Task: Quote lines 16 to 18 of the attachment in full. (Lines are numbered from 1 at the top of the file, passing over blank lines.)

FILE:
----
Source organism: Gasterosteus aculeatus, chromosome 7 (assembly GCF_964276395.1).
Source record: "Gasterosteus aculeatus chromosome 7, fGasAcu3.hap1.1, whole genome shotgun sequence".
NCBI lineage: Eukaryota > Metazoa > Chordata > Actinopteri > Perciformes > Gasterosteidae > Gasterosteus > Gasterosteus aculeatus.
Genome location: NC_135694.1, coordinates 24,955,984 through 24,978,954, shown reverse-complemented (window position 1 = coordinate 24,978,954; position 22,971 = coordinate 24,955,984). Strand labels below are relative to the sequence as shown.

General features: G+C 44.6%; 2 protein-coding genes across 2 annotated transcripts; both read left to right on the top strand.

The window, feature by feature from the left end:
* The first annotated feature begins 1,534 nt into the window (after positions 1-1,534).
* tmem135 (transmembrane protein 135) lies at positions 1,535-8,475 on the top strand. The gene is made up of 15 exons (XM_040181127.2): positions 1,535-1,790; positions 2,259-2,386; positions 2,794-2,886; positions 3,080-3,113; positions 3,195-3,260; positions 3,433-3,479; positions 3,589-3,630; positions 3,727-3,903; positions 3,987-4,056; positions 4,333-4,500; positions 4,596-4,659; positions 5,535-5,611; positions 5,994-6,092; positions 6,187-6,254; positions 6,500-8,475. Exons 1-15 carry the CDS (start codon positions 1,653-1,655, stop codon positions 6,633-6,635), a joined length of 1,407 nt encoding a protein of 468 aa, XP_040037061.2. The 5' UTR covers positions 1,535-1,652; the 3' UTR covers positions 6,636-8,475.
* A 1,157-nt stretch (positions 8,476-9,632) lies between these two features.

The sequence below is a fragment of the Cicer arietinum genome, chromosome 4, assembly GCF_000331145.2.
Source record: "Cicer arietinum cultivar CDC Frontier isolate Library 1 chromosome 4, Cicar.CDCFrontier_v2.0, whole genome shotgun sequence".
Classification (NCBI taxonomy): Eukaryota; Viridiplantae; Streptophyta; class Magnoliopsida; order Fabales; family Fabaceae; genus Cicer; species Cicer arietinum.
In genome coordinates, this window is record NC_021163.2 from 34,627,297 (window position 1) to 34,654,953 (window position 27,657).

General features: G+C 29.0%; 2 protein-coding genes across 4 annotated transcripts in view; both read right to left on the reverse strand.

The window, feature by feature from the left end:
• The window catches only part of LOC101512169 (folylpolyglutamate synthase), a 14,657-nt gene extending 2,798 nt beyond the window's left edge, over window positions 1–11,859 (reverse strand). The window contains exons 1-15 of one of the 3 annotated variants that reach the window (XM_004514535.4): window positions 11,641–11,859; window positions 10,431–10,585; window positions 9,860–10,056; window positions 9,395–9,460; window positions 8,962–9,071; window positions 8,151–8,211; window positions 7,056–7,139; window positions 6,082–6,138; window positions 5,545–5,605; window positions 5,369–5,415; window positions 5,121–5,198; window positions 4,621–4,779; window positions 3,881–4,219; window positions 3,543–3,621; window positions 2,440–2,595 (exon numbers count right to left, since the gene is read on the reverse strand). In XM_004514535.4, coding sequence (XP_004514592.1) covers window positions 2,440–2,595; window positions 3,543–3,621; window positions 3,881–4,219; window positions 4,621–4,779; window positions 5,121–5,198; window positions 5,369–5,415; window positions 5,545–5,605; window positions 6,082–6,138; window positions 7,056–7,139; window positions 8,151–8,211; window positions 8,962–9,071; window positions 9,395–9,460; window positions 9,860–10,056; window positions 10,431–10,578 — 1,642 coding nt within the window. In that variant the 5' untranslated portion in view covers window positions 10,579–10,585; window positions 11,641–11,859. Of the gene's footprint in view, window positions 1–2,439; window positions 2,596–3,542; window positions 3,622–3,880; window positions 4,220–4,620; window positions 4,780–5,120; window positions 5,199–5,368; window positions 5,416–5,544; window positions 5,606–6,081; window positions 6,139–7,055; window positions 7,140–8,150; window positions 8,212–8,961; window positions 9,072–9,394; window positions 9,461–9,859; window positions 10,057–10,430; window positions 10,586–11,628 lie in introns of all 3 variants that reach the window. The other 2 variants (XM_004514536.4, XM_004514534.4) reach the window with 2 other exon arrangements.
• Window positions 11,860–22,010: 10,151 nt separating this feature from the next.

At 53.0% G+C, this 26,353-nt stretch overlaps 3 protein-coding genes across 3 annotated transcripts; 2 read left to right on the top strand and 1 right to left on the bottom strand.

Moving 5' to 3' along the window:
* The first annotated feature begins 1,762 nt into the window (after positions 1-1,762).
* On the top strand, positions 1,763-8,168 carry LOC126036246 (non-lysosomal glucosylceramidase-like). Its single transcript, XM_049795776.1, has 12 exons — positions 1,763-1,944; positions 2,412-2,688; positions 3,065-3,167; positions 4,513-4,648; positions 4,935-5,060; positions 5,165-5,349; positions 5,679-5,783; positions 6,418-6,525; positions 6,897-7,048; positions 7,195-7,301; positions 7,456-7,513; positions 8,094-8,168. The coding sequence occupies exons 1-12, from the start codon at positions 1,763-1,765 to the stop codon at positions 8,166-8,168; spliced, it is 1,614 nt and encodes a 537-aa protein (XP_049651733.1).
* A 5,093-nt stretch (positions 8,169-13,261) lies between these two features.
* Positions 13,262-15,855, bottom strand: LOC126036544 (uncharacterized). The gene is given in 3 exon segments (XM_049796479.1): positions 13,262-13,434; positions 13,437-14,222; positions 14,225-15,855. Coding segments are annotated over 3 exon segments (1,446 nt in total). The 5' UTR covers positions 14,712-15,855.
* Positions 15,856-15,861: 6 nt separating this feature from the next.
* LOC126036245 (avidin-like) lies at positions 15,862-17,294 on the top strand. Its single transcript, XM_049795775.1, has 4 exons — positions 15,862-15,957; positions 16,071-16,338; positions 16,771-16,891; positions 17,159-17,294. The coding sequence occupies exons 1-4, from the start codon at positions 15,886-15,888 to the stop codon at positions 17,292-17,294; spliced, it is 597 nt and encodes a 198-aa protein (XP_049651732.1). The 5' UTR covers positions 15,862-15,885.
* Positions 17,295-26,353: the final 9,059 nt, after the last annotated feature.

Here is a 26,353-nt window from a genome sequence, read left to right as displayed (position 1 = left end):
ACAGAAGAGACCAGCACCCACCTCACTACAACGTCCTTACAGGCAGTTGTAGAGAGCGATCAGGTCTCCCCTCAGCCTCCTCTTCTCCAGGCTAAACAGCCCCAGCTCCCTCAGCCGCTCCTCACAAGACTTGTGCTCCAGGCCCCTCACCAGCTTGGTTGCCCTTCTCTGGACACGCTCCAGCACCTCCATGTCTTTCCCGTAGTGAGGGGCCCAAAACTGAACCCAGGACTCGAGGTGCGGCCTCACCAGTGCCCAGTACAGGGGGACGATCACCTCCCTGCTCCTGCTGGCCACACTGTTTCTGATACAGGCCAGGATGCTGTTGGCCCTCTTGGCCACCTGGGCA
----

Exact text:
• The window catches only part of LOC101512169 (folylpolyglutamate synthase), a 14,657-nt gene extending 2,798 nt beyond the window's left edge, over window positions 1–11,859 (reverse strand). The window contains exons 1-15 of one of the 3 annotated variants that reach the window (XM_004514535.4): window positions 11,641–11,859; window positions 10,431–10,585; window positions 9,860–10,056; window positions 9,395–9,460; window positions 8,962–9,071; window positions 8,151–8,211; window positions 7,056–7,139; window positions 6,082–6,138; window positions 5,545–5,605; window positions 5,369–5,415; window positions 5,121–5,198; window positions 4,621–4,779; window positions 3,881–4,219; window positions 3,543–3,621; window positions 2,440–2,595 (exon numbers count right to left, since the gene is read on the reverse strand). In XM_004514535.4, coding sequence (XP_004514592.1) covers window positions 2,440–2,595; window positions 3,543–3,621; window positions 3,881–4,219; window positions 4,621–4,779; window positions 5,121–5,198; window positions 5,369–5,415; window positions 5,545–5,605; window positions 6,082–6,138; window positions 7,056–7,139; window positions 8,151–8,211; window positions 8,962–9,071; window positions 9,395–9,460; window positions 9,860–10,056; window positions 10,431–10,578 — 1,642 coding nt within the window. In that variant the 5' untranslated portion in view covers window positions 10,579–10,585; window positions 11,641–11,859. Of the gene's footprint in view, window positions 1–2,439; window positions 2,596–3,542; window positions 3,622–3,880; window positions 4,220–4,620; window positions 4,780–5,120; window positions 5,199–5,368; window positions 5,416–5,544; window positions 5,606–6,081; window positions 6,139–7,055; window positions 7,140–8,150; window positions 8,212–8,961; window positions 9,072–9,394; window positions 9,461–9,859; window positions 10,057–10,430; window positions 10,586–11,628 lie in introns of all 3 variants that reach the window. The other 2 variants (XM_004514536.4, XM_004514534.4) reach the window with 2 other exon arrangements.
• Window positions 11,860–22,010: 10,151 nt separating this feature from the next.

At 53.0% G+C, this 26,353-nt stretch overlaps 3 protein-coding genes across 3 annotated transcripts; 2 read left to right on the top strand and 1 right to left on the bottom strand.